Compare any two graphics cards:
GeForce 9500 GT DDR2 vs GeForce GT 220 GDDR3
IntroThe GeForce 9500 GT DDR2 has core clock speeds of 550 MHz on the GPU, and 500 MHz on the 256 MB of DDR2 RAM. It features 32 SPUs along with 16 Texture Address Units and 8 ROPs.
Compare those specs to the GeForce GT 220 GDDR3, which uses a 40 nm design. nVidia has clocked the core speed at 625 MHz. The GDDR3 memory is set to run at a frequency of 1012 MHz on this model. It features 48 SPUs as well as 16 Texture Address Units and 8 ROPs.
(No game benchmarks for this combination yet.)
Power Usage and Theoretical Benchmarks
Power Consumption (Max TDP)
Theoretically, the GeForce GT 220 GDDR3 should perform a lot faster than the GeForce 9500 GT DDR2 overall. (explain)
Texel RateThe GeForce GT 220 GDDR3 will be just a bit (about 14%) faster with regards to AF than the GeForce 9500 GT DDR2. (explain)
Pixel RateThe GeForce GT 220 GDDR3 should be a little bit (about 14%) faster with regards to anti-aliasing than the GeForce 9500 GT DDR2, and also will be capable of handling higher screen resolutions better. (explain)
Please note that the above 'benchmarks' are all just theoretical - the results were calculated based on the card's specifications, and real-world performance may (and probably will) vary at least a bit.
Please note that the price comparisons are based on search keywords - sometimes it might show cards with very similar names that are not exactly the same as the one chosen in the comparison. We do try to filter out the wrong results as best we can, though.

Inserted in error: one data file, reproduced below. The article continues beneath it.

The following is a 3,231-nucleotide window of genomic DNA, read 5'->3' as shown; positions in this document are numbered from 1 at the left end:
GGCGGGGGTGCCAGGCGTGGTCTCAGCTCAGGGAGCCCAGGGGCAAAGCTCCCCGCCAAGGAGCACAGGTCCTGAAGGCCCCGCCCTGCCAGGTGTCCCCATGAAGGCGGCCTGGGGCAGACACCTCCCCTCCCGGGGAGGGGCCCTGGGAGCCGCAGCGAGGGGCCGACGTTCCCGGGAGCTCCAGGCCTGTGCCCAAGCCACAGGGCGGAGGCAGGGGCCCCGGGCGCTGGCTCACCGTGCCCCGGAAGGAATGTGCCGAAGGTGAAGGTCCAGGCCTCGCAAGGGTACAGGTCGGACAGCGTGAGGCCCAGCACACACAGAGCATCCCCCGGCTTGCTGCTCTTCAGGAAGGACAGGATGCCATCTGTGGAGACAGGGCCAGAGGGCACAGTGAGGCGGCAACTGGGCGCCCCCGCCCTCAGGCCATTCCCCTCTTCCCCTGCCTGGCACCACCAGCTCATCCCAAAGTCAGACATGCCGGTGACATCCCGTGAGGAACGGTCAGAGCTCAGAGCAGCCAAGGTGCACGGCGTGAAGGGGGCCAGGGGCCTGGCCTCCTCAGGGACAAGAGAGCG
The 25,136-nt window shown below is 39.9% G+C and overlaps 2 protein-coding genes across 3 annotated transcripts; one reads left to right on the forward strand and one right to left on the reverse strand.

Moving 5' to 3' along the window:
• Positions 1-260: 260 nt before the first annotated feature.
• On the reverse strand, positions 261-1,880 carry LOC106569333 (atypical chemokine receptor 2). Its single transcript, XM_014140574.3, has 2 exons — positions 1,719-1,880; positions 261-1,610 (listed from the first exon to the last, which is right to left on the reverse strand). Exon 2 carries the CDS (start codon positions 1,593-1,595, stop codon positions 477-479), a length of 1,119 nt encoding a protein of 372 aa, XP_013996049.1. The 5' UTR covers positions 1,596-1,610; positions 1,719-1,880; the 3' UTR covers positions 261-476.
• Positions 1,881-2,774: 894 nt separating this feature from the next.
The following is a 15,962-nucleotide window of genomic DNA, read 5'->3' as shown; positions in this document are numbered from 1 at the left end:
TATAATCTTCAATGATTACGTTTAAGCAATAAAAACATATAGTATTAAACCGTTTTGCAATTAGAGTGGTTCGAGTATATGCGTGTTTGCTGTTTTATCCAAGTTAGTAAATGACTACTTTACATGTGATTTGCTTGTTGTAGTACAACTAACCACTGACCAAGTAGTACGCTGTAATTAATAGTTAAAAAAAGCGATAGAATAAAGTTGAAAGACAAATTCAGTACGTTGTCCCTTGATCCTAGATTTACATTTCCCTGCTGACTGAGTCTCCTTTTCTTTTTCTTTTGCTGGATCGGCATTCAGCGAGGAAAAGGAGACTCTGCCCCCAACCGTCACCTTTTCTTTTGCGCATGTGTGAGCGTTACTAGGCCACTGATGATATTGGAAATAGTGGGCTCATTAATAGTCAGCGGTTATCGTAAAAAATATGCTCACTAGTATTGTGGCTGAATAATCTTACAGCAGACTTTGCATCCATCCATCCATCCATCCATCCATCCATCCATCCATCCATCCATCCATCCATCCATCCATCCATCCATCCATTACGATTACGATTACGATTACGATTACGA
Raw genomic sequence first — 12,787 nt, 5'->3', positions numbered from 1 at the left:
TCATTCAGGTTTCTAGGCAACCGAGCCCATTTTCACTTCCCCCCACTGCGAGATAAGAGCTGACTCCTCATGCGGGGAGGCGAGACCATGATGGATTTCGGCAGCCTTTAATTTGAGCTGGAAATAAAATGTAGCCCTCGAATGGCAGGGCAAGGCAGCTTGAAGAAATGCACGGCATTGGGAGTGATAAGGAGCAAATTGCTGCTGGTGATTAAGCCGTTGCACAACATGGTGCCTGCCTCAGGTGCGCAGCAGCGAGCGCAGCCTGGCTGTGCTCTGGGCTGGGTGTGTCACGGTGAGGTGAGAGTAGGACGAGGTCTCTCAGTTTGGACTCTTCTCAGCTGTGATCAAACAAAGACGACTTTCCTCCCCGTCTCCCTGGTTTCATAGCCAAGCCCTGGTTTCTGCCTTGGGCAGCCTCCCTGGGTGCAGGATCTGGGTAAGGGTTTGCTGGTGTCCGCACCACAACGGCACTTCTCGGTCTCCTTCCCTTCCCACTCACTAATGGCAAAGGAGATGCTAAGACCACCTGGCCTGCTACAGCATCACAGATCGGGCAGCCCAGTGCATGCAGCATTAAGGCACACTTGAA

Memory Bandwidth: Bandwidth is the maximum amount of data (measured in MB per second) that can be moved over the external memory interface in one second. It is worked out by multiplying the bus width by the speed of its memory. In the case of DDR RAM, it must be multiplied by 2 once again. If DDR5, multiply by 4 instead. The higher the bandwidth is, the faster the card will be in general. It especially helps with AA, HDR and high resolutions.
Texel Rate: Texel rate is the maximum texture map elements (texels) that can be applied per second. This is worked out by multiplying the total amount of texture units by the core speed of the chip. The better the texel rate, the better the card will be at handling texture filtering (anisotropic filtering - AF). It is measured in millions of texels processed in one second.
Pixel Rate: Pixel rate is the maximum amount of pixels that the graphics card could possibly write to its local memory in a second - measured in millions of pixels per second. The number is calculated by multiplying the amount of colour ROPs by the clock speed of the card. ROPs (Raster Operations Pipelines - also called Render Output Units) are responsible for filling the screen with pixels (the image). The actual pixel fill rate is also dependant on lots of other factors, especially the memory bandwidth - the lower the memory bandwidth is, the lower the ability to get to the max fill rate.